The most ‘weird and wonderful’ animal rescues of 2022

The frog that traveled 4,000 miles (6,400 km) in a bunch of bananas was one of the strangest animal rescues of the year, according to the RSPCA.

In 2022, its officers responded to several “strange and wonderful” animal rescues.

The charity has been called to thousands of incidents where birds, wildlife, pets and farm animals have been placed in difficult places.

The RSPCA said it was an “honour” to help animals in need.

One of the first to be rescued in 2022 was Nacho, a six-month-old seal pup who appeared on the riverbank at the Old Lock & Weird Inn in Keynsham, Bristol, on January 2.

“The River Avon runs from the coast all the way through Keynsham, where the pub is on the water’s edge, so it probably got there by going upstream from the coast,” said Paul Oaten, RSPCA Wildlife Manager.

Two days later, on January 4, another seal pup was found on a cliff in Weybourne, Norfolk, 15 meters from the beach next to a brick wartime bunker.

“I was very surprised to find this seal so high – it must have just taken a wrong turn and then followed the coastline before landing on the cliff’s edge,” said Amy Pellegrini from the RSPCA, who took the pup to safety on a nearby beach.

The RSPCA responded to several incidents where foxes got stuck in their heads, including an incident in February when a fox was trapped in a watering can in Colchester, Essex.

Later that month, a fox was found in Barking, London with a large can of dog food.

RSPCA inspector Dale Grant said he had proven “how dangerous litter can be”.

In London, several foxes were rescued within a month after their heads became stuck in the center hole of a tyre, including a cub that found its way to a shed in Orpington.

“Residents also discovered his sister in the shed, watching her brother with concern,” rescuer Rodney Kenny explained of the incident in April.

Mr. Kenny said there was “no time to lose” as the fox was likely stuck for several days without food or water, but was quickly extricated with soap and water and both cubs taken into care.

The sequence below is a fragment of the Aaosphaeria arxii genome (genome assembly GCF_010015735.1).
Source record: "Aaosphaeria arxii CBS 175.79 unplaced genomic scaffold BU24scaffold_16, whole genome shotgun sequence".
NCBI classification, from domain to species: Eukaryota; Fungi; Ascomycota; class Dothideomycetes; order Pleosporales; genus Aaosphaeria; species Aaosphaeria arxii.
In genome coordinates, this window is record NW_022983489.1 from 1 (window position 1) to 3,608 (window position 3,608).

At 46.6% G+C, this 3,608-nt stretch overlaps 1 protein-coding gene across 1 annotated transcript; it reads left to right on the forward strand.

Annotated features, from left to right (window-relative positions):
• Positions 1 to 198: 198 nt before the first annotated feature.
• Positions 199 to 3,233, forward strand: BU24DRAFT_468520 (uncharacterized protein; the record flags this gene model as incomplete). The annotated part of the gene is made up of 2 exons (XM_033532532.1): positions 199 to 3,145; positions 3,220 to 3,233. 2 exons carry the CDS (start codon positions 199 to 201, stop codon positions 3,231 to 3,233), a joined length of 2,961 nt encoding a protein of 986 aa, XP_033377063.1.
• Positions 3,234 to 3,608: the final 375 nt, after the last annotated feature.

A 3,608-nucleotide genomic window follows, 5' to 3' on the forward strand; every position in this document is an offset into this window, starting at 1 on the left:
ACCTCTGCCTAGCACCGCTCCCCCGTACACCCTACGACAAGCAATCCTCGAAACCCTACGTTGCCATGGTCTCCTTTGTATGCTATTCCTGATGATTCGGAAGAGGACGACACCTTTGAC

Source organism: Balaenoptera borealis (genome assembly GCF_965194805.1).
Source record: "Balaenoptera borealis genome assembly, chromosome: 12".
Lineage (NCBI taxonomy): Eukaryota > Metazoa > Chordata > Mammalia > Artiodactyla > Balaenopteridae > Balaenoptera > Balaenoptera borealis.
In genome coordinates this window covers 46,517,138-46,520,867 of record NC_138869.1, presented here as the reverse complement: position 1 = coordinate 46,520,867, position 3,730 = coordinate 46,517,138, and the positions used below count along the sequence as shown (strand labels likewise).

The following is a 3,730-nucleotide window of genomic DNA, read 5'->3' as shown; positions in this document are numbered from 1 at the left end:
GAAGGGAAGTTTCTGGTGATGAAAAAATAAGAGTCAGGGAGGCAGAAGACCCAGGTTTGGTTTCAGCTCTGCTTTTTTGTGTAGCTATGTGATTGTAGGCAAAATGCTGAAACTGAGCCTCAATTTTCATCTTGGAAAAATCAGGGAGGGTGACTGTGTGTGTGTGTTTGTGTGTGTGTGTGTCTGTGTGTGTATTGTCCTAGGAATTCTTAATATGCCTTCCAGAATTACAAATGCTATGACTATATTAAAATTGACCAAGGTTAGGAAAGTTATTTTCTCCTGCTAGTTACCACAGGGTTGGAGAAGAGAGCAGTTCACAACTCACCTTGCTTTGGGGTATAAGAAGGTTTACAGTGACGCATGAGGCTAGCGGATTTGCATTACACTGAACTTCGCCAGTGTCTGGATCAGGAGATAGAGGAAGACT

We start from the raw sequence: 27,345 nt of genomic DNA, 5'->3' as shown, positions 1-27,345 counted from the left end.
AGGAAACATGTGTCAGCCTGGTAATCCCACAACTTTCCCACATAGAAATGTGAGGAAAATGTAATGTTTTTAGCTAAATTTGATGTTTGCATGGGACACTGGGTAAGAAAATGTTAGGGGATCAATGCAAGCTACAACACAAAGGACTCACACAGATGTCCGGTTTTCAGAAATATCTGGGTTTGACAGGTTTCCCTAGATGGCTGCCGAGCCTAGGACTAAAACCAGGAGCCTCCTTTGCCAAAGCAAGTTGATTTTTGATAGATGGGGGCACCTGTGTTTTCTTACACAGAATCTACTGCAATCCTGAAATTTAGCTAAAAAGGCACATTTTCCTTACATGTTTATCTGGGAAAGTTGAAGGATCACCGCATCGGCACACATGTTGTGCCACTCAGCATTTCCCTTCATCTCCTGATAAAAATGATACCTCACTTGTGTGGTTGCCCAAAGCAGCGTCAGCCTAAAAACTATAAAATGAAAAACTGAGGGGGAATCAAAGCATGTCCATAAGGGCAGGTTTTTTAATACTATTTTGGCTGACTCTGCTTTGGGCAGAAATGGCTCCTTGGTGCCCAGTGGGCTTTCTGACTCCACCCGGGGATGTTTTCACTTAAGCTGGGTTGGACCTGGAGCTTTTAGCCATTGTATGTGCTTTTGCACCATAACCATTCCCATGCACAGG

In July, customers at a McDonald’s restaurant in Bognor Regis, West Sussex, found a 1.52-metre long boa constrictor crawling around a fast food restaurant.

The non-venomous snake was handed over to staff who placed it in a box before it was collected by the RSPCA.

In August, rescuers used barbecue tongs to pull a hedgehog out of an open drain in Hull, east Yorkshire.

“It was great teamwork… it took a bit of gentle persuasion and the use of a couple of barbecue tongs to carefully pull it out of the drains,” said Gary Cotton of the RSPCA, who checked the hedgehog with fellow rescuer Laura Barber before releasing it back into the wild.

In September, the fire brigade was called to the rescue of another hedgehog that had fallen 25 feet (7.62 m) into a historic icehouse at the Dawnay Estates near Scarborough in North Yorkshire.

“The deep well was dug and used to store ice in the summer in the 19th century and, although no longer in use, has been preserved for visitors,” said inspector Thomas Hutton, who was called in to help.

The RSPCA was called in September after a tree frog from Spain traveled 4,300 miles (6,920 km) from the Dominican Republic to the UK in a bundle of bananas.

“We were unpacking groceries in the kitchen and my wife turned to me and said ‘look, there’s a frog in the bananas’ and I said ‘sorry, what’s in the bananas? said Iain Holloway, from Tamworth in Staffordshire.

Lifeguard Jonny Wood said the frog was in good shape despite the long journey.

In Newcastle, a small finch flew through the open window of a Next store on November 13 and was finally caught two days later.

“She just couldn’t fly away and was flying around the displays on three floors,” said lifeguard Rachael Hurst.

“She was no doubt drawn to the bright decorations in the Christmas windows, and at one point she landed on top of the tree and seemed very happy to stay there too.”

RSPCA Inspectorate Commissioner Dermot Murphy said: “As our teams rescue animals from danger and suffering 365 days a year, we are often their only hope.

“It’s an honor to be able to help animals in desperate need and we hope people enjoy seeing some of the strange and wonderful places where animals need our help.”

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